French is the primary second language in rural areas near the border with Quebec, in some areas of Louisiana, and among some African immigrants, but is not widespread elsewhere. In southern Florida, Haitian immigrants primarily speak Haitian Creole, a separate language derived from French, although a substantial number also speak French.
Thanks to the North American Free Trade Agreement, some products now have trilingual packaging in English, Spanish, and French for sale throughout the entire trade bloc, especially household cleaning products and small electric appliances. However, the vast majority of consumer products are labeled only in English, meaning that a rudimentary grasp of English is essential for shopping.
Hawaiian is the native language of Hawaii and Hawaiian Pidgin, a mixture of English, Hawaiian, Portuguese, Cantonese and several other languages, is also spoken by many people born in Hawaii. However, English is the most widely spoken language in Hawaii, and Japanese is also widely spoken there.
In the various Chinatowns in major cities, Cantonese and Mandarin are common. Smaller immigrant groups also sometimes form their own pockets of shared language, including Russian, Italian, Greek, Arabic, Tagalog, Korean, Vietnamese, and others. Chicago, for instance, is the city with the second largest ethnic Polish population in the world, behind Warsaw (although most Chicago-area Poles are American-born and speak only English). The Amish, who have lived in Pennsylvania and Ohio for generations, speak a dialect of German.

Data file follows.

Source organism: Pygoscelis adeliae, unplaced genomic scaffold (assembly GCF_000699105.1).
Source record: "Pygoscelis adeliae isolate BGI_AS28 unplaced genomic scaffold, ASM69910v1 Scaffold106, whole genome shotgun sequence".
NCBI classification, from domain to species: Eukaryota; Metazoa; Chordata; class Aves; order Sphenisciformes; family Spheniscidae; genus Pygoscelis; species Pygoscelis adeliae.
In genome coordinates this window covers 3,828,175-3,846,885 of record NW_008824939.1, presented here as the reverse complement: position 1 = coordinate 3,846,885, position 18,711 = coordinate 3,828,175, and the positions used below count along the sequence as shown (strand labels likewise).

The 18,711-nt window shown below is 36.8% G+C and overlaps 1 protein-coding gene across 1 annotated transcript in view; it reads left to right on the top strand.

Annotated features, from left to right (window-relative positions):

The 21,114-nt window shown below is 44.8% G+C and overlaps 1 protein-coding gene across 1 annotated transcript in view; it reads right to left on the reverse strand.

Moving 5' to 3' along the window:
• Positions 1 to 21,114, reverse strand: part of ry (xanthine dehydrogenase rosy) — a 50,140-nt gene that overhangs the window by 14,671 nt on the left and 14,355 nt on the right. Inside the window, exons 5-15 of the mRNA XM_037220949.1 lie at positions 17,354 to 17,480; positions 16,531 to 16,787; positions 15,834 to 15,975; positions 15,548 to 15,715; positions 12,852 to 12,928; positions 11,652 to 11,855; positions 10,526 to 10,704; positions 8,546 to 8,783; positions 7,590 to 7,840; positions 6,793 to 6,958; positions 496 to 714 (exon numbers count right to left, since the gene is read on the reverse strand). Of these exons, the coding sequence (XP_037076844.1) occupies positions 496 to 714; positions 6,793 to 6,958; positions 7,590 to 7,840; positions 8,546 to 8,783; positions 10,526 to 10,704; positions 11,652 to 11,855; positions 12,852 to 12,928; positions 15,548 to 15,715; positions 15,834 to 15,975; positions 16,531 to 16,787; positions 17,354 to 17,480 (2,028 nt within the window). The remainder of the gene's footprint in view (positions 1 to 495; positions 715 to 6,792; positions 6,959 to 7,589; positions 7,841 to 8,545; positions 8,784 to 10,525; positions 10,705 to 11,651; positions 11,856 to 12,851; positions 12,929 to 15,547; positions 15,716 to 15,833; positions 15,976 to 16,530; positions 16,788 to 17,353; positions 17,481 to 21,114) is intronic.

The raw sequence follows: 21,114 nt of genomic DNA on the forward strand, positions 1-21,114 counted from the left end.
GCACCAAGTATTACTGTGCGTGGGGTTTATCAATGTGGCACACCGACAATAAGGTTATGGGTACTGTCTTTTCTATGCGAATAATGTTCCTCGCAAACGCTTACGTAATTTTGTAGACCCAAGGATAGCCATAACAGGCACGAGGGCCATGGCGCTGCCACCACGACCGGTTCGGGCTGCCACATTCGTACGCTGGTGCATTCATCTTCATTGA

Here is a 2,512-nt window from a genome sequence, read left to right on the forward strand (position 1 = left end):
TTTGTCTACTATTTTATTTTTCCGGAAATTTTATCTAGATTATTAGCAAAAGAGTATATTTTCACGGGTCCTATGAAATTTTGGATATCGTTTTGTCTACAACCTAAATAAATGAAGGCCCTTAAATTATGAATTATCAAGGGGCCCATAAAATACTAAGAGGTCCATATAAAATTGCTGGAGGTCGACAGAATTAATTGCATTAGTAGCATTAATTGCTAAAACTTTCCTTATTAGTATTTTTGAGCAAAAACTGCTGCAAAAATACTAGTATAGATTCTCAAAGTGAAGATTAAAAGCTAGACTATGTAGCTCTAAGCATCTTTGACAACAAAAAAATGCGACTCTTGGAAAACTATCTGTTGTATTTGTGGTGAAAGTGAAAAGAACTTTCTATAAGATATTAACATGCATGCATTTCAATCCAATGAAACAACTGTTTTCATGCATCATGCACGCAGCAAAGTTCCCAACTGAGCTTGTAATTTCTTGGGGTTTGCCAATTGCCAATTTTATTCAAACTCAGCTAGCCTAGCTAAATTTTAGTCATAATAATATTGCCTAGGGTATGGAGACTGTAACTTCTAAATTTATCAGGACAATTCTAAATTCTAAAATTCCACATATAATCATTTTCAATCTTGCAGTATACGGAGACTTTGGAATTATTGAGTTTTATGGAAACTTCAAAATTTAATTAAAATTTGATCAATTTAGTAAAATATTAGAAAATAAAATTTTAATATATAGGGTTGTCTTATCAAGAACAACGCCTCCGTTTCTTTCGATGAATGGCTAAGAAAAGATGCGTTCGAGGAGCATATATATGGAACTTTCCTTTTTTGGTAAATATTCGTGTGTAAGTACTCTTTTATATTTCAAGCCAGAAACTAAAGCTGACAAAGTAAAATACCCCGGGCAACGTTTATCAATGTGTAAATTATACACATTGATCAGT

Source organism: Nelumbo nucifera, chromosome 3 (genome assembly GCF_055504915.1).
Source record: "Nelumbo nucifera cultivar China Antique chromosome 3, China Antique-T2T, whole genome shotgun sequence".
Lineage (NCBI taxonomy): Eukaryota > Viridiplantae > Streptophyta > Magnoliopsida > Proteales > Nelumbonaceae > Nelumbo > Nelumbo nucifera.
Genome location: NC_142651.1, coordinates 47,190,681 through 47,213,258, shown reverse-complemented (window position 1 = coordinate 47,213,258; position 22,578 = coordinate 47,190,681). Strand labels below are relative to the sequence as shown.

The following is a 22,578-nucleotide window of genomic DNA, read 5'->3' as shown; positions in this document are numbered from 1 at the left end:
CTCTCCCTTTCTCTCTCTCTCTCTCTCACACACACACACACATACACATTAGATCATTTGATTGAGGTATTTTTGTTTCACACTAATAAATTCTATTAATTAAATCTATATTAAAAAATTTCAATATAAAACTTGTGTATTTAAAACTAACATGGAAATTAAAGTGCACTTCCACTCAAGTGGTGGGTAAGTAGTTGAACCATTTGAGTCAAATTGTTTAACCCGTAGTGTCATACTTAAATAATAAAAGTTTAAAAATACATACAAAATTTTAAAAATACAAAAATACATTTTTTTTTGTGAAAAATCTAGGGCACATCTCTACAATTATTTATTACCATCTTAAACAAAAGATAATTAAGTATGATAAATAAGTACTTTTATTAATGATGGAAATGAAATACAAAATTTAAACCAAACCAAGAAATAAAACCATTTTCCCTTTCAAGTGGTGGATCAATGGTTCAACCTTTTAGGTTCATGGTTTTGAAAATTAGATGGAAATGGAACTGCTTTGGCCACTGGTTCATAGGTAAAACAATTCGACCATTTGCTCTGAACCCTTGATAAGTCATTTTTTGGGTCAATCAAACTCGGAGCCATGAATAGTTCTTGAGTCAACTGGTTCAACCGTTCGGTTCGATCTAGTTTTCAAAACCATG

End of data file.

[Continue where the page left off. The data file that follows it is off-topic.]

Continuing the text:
Some Native Americans speak their respective native languages, especially on reservations in the west. However, despite efforts to revive them, many Native American languages are endangered, and people who speak them as their first language are few and far between. Navajo speakers in Arizona and New Mexico are an exception to this, but even a clear majority among them speak and understand English too.
Bottom line: unless you're certain you'll be in an area populated by recent immigrants, traveling in the United States without a firm grasp of English is a significant challenge.
American Sign Language, or ASL is the dominant sign language in the United States. When events are interpreted, they will be interpreted in ASL. Users of French Sign Language and other related languages may find ASL intelligible, as they share much vocabulary, but users of Japanese Sign Language, British Sign Language, or Auslan will not. Closed-captioning on television is widespread, but far from ubiquitous. Many theaters offer FM loops or other assistive listening devices, but captioning and interpreters are rarer.
For the blind, many signs and displays include Braille transcriptions of the printed English. Larger restaurant chains, museums, and parks may offer Braille menus and guidebooks, but you'll likely have to ask for them.